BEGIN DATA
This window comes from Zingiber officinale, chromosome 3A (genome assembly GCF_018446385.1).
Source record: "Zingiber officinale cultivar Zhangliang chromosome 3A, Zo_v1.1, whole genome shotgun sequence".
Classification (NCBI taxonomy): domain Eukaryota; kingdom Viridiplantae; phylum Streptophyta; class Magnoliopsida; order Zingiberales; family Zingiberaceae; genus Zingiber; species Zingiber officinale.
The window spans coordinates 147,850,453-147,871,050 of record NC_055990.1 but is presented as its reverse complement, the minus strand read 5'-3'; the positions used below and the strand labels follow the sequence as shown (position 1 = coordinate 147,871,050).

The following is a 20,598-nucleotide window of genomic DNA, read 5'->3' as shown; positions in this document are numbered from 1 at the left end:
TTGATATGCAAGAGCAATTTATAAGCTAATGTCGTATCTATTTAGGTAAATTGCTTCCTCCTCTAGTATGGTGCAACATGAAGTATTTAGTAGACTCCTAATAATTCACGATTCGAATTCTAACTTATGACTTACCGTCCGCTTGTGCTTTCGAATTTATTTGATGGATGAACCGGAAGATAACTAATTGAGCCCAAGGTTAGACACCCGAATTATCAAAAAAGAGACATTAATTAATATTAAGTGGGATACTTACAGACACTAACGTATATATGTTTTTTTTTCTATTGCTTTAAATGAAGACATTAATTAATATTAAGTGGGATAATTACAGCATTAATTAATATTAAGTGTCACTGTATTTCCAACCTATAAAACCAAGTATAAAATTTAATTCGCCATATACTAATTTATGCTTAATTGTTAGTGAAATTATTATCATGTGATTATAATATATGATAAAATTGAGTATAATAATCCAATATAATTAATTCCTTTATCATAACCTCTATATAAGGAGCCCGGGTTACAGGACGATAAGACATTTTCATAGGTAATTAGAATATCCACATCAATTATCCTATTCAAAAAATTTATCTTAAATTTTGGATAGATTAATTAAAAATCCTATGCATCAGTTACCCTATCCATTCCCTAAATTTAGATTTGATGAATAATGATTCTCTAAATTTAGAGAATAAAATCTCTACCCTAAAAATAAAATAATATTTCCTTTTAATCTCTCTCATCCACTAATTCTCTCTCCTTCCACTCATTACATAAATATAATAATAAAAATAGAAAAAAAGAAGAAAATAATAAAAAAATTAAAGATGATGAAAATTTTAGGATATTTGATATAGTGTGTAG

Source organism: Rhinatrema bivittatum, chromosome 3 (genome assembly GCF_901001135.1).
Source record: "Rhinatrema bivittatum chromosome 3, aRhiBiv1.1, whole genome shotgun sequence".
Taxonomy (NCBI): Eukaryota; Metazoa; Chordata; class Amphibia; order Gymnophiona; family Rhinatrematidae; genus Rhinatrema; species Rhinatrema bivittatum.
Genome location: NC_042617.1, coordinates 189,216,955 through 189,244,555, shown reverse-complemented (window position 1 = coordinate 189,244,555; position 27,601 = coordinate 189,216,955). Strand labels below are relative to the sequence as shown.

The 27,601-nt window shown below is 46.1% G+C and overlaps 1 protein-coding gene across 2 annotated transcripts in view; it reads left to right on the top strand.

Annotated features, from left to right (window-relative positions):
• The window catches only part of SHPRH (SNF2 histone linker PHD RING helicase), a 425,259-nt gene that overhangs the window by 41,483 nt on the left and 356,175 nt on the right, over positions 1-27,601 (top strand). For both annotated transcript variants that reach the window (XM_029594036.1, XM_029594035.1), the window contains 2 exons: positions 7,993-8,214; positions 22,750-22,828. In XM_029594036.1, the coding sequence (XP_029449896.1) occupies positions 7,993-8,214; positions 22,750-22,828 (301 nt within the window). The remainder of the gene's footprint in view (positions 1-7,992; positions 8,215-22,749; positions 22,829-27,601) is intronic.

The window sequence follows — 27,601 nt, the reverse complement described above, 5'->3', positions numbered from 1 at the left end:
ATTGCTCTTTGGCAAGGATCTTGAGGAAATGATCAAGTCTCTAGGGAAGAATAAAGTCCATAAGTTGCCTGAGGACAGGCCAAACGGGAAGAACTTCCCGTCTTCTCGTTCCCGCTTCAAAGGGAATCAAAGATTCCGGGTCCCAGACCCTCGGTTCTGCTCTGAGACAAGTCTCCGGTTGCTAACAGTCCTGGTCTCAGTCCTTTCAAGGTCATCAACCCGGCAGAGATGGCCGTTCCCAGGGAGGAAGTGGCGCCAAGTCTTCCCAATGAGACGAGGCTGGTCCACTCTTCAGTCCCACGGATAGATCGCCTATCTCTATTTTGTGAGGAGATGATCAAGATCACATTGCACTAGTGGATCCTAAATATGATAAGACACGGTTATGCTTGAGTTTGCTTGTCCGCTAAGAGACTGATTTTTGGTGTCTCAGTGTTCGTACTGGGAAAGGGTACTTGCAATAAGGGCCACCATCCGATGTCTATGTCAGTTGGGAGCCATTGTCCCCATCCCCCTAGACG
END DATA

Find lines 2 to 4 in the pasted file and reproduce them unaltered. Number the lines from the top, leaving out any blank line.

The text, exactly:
Source record: "Zingiber officinale cultivar Zhangliang chromosome 3A, Zo_v1.1, whole genome shotgun sequence".
Classification (NCBI taxonomy): domain Eukaryota; kingdom Viridiplantae; phylum Streptophyta; class Magnoliopsida; order Zingiberales; family Zingiberaceae; genus Zingiber; species Zingiber officinale.
The window spans coordinates 147,850,453-147,871,050 of record NC_055990.1 but is presented as its reverse complement, the minus strand read 5'-3'; the positions used below and the strand labels follow the sequence as shown (position 1 = coordinate 147,871,050).